This was a huge awakening. As I was male, I was immediately asked: “Have you ever done yoga before?” This was said with an easy and somewhat pitying smile. A lot of yoga teachers do this; I call it the look of Affectionate Disdain.
“Sure,” I said. “I’ve done Tony Horton’s routine a lot. It’s got a killer abs section.”
“Ooh,” said the teacher, and again did that same smile with which I was yet to become familiar. “Killer.”
So here I am, a large, somewhat hirsute male, in a room full of women who are bending over in my face. I’m desperate to: (a) look like I know what I’m doing, (b) try not to look at these behinds, some of which I would swear are winking at me as they go into Downward Dog (Adho Mukha Svanasana). Yoga makes my body younger and slimmer, but yoga makes women’s bodies beautiful. It tones the glute muscles but also the stabilizer muscles around the hips, and the result is an incredibly well-rounded butt. It targets the shoulders, the back, the obliques. Pretty much everything. Watch kids in a playground – they way they wrestle, crawl about the ground, haul themselves up ladders. Yoga works and stretches the body in the same way.
After I went a few times, I got used to it and they got used to me. I didn’t leer, although in my head I had but no choice to acknowledge the beauty around me (and much of yoga’s philosophy is about acknowledgement of all kinds).
My favorite teacher, a forty-something woman with the physique of a young gymnast, has a little saying she uses at the end of each class. “The Light in me acknowledges the Light in you.” This is nice, and it works because it is pleasant without being overly cloy and invasive.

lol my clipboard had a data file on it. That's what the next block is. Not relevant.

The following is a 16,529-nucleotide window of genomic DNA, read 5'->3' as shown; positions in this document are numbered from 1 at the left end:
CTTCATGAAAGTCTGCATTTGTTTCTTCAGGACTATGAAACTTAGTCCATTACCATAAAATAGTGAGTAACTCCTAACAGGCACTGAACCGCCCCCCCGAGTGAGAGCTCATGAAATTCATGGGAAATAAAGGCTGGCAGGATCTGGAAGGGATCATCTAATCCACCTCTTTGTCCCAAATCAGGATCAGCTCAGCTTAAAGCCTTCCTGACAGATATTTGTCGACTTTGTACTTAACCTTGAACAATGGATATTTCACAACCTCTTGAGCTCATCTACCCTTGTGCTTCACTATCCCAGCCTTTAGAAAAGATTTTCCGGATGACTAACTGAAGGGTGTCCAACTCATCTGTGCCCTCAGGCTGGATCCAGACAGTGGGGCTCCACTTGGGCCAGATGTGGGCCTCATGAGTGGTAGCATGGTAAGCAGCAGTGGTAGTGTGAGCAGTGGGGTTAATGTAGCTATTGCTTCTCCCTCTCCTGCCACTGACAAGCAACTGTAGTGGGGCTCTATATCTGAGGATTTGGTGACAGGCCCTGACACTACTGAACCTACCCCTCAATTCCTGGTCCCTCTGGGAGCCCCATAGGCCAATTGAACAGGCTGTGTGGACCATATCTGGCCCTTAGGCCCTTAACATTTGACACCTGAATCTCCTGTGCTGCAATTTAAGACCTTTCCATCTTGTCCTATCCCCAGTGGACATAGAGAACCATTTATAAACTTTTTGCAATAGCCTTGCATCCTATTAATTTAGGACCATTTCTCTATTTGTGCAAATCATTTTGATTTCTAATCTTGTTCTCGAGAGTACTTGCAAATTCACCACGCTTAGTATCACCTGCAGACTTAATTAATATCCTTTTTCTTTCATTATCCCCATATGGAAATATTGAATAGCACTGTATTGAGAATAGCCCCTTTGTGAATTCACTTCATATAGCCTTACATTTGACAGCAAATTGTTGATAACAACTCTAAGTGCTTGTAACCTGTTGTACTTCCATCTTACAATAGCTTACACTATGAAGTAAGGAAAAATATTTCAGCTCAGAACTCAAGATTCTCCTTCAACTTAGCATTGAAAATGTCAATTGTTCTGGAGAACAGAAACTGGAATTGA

I’ve taken a few more classes, learned some new things, and now I’ve become aware of yoga and how it’s changed since coming to North American shores. Lululemon (I’ve got Lululemon mats, shorts, shirts, and even underwear. Everyone’s got at least one pair of the famous tights with the built-in sash), karma payment for classes, psychedelic mats, Baptiste style, Anusara style, Mysore style. It’s become a way of life, but not in the way of the very devout and serious religious yogis in India; yoga in North America has become about Om tramp-stamps, designer metal water-bottles, footwear, Toms shoes. Woman want the ‘coveted yoga body,’ which I can understand; I really do. Like everything we North Americans have appropriated, we’ve taken yoga, mined it, melted and sculpted it, and turned it into a lifestyle product. Because the only thing we North Americans can’t control is life, so we’ve turned to LifeStyle. Yoga, now a union between longevity, youthfullness, beauty, and earnestness, is the perfect lifestyle product.